It is made of pure cellulose, in particular it has a high content in long alpha-cellulose fibers extracted from linters of cotton.
its specific weight varies depending on the application. Most common grades weight around 65 to 100 g/m2. Some thicker filter can weight up to 200 g/m2, more than that and it's more an absorbent paper than a filter.
No. Membranes are thin sub-micron filters with well defined pores. They are more like a regular 2D mesh with no loading capacity. Filter paper are 3D depth filters that can hold particulate in their thickness. Also filter paper is made of tangled fibers, they don't have well defined pores unlike membranes.
For some applications like chromatography, filter paper can be made polar.
Quantitative paper is used to recover the precipitate (quantify it) while qualitative paper is more for removing the unwanted precipitate and recover the solution instead.
It's another name for quantitative filter paper. To measure the quantity of a precipitate, a solution is filtered with quantitative paper. The precipitate and paper are then burned together. Because quantitative paper contains very little ashes (ashless), only the precipitate remains after ashing.
Sometimes the precipitate needs to be recovered by scraping the filter. To prevent tearing of the paper, a resin binder is added to wet-strengthened qualitative filter paper (91, 114...). Because the binder introduce ashes, wet-strenghtened quantitative filters (5x) are made a bit differently and called hardened low-ash grades. To eliminate ashes totaly, hardened ashless grades (54x) can also be hardened with acid instead of a binder, in this case they are both wet-strengthened and chemical resistant.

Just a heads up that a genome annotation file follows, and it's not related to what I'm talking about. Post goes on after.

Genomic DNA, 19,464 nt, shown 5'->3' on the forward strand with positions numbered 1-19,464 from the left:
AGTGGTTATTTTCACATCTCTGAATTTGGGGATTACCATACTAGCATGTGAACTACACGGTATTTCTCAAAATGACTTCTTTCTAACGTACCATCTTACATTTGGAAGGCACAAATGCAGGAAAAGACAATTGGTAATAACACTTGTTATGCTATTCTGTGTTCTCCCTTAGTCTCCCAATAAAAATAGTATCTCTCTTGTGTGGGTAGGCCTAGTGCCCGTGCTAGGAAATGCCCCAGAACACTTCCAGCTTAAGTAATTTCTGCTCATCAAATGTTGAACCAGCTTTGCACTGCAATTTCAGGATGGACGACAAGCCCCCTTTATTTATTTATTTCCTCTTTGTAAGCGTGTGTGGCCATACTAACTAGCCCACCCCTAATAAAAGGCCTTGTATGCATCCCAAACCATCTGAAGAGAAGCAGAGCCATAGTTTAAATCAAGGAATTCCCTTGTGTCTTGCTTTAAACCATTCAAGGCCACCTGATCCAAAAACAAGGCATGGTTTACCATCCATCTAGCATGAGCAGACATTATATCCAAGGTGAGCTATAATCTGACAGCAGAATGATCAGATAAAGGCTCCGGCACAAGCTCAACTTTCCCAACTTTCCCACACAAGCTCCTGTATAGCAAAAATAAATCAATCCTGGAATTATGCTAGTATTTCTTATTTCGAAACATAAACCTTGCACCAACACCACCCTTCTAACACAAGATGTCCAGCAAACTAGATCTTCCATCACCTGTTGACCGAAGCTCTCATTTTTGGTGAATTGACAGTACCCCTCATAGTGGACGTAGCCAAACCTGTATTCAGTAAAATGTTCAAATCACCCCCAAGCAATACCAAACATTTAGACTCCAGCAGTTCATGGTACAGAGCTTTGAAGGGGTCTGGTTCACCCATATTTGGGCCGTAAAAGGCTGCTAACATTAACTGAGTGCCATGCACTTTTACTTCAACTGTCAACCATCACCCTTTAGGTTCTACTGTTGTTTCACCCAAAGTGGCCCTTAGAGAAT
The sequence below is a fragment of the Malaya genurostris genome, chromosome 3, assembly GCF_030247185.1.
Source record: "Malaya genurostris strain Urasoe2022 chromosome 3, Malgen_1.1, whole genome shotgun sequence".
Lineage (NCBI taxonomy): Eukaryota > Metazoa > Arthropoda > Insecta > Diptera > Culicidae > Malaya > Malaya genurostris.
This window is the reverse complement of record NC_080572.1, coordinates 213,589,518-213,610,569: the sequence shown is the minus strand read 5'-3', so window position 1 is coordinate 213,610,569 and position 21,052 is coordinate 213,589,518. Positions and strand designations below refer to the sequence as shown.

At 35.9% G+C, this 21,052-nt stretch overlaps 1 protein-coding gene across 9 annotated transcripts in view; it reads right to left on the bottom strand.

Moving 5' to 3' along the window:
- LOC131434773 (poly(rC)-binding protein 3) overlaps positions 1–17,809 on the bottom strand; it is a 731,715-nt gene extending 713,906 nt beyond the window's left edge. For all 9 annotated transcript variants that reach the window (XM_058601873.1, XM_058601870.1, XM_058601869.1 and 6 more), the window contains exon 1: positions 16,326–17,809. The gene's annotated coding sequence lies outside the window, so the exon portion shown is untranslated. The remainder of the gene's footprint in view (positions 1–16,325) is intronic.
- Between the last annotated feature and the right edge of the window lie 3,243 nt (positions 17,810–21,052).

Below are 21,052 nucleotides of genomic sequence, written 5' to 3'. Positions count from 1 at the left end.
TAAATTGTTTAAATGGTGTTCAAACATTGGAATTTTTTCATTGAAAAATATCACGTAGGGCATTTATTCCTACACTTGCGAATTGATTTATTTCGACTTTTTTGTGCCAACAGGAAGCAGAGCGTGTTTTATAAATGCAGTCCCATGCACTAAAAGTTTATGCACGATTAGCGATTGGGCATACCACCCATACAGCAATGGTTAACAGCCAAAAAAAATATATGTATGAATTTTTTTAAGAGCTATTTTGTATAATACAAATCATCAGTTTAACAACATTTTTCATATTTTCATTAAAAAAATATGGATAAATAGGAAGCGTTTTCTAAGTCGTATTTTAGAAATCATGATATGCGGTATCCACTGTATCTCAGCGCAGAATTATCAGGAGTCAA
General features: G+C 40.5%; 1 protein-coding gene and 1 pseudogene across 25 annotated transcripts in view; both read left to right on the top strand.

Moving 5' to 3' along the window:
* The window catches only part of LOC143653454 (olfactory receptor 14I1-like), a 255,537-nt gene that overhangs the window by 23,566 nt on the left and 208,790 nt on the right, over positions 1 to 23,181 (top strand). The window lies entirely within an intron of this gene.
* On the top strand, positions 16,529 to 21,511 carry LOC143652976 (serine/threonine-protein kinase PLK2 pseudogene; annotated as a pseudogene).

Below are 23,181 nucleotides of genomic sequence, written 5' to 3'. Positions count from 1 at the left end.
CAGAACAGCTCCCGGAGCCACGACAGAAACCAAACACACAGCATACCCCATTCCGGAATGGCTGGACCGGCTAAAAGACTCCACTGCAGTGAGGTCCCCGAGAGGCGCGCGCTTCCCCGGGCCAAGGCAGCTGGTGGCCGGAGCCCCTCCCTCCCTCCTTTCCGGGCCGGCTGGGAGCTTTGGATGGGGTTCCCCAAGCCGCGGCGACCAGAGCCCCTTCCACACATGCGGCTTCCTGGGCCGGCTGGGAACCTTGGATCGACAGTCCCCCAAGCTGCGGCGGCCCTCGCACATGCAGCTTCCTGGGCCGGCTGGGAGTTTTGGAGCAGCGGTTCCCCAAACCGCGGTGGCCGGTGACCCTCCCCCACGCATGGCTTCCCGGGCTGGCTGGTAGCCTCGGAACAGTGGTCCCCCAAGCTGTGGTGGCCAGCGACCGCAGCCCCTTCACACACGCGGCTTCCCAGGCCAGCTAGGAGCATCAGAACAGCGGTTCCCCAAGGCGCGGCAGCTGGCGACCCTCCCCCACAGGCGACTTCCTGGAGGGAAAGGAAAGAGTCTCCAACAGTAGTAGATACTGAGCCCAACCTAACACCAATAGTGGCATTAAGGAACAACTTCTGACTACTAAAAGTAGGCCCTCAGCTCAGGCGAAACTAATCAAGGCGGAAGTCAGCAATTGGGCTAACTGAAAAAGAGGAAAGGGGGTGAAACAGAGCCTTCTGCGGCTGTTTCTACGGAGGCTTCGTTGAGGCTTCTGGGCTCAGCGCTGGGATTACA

By far the most sold grade is Qualitative grade 1 as it's a general polyvalent grade with many applications then Grade 2 and 4. For Quantitative grades, 40, 41 and 42 are the most popular.
Usually it's a disk that has been folded in a quarter (quadrant) to form a connical shape fitting a standard 60 ° funnel. There are a few variations to spread the filtration more evenly or ensure the quadrant stick to the funnel.
Unlike quadrants, fluted filters don't have a simple smooth conical shape, they have pleats all around, like accordions. For storage they are packed tightly and held in little triangular stacks with sleeves.
Gravity filtration can be slow, especially when a high retention is required. Fluted filter paper can increase filtration speed and loading capacity significantly.
Pleating the filter increase its effective filtration area by reducing the contact with the funnel. This larger area means there are more pores available so the clogging takes longer. As a consequence filtration flow and loading capacity are higher.